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Celebrate Nuclear Abolition Day by contacting Secretary of State John Kerry.
Congressman Earl Blumenauer invites you to a public forum, The Risks and Costs of Nuclear Weapons.
Wednesday, June 4th, 5:30 – 7:15 PM
First Unitarian Church, Buchan Reception Hall (1226 SW Salmon Street in Portland)
The United States spends more today for nuclear weapons and programs than it did at the height of the Cold War. A recent report from the nonpartisan Congressional Budget Office estimates that between 2014 and 2023, the cost of the Administration’s plans for nuclear forces will total $470 billion. Other ten year estimates come closer to $600 billion.
Congressman Blumenauer believes that the world will be safer if we reduced the nuclear arsenal and cut spending on outdated programs which are better suited for the Cold War than the strategic challenges we face today. He’s introduced HR 4107, the Reduce Expenditures in Nuclear Infrastructure Now (REIN-IN) Act of2014, which would save $100 billion over 10 years by reducing unnecessary nuclear weapons programs and significantly reduce the number of ICBMs currently on 24-hour high alert.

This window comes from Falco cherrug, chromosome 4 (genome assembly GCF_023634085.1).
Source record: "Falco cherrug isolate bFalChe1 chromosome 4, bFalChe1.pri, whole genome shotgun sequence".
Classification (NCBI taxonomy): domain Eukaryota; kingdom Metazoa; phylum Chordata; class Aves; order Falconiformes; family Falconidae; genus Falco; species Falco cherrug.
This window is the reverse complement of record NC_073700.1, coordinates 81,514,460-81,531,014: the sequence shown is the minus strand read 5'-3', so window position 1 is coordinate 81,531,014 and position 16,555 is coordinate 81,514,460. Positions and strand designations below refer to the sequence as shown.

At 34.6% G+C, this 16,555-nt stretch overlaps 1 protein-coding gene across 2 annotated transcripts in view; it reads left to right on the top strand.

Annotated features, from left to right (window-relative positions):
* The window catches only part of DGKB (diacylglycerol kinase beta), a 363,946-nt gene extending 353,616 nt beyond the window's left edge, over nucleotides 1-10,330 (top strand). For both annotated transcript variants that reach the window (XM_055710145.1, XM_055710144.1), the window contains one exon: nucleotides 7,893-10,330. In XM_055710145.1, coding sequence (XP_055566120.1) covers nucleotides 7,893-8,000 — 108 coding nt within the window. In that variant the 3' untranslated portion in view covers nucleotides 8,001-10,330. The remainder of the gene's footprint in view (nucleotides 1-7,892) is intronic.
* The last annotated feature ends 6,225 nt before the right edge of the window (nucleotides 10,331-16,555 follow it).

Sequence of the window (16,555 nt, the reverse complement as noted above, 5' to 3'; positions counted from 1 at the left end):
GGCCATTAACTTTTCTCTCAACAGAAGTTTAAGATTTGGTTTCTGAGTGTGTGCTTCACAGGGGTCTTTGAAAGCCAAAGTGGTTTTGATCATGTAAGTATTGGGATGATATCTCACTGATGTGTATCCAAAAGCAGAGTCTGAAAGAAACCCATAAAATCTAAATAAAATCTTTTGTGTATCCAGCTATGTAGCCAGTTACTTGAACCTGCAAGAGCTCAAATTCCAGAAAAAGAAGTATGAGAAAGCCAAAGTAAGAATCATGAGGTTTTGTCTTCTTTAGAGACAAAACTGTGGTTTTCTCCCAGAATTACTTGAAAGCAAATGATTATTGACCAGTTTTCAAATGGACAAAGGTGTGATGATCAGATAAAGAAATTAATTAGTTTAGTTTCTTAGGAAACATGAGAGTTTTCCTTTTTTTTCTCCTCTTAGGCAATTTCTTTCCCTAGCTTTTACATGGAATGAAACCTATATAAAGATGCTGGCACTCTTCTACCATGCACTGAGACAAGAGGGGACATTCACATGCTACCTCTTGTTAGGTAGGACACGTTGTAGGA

A panel of experts representing Oregon Physicians for Social Responsibility, the Nuclear Age Peace Foundation Program, and Columbia Riverkeeper will discuss the fiscal, humanitarian, and environmental legacy of our nation’s nuclear weapons programs.
For more information, contact Oregon PSR by email or call us at 503-274-2720.
Newly generated data on the decline in agricultural production that would follow a limited, regional nuclear war in South Asia support the concern that more than one billion people would be in danger of starvation. Epidemic disease and further conflict spawned by such a famine would put additional hundreds of millions at risk. Read more »
Don’t Bank on the Bomb is the first major global report on the financing of companies that manufacture, modernize and maintain nuclear weapons and their delivery vehicles. It identifies more than 300 banks, insurance companies, pension funds and asset managers from 30 countries that invest significantly in 20 major nuclear weapons producers. Read more »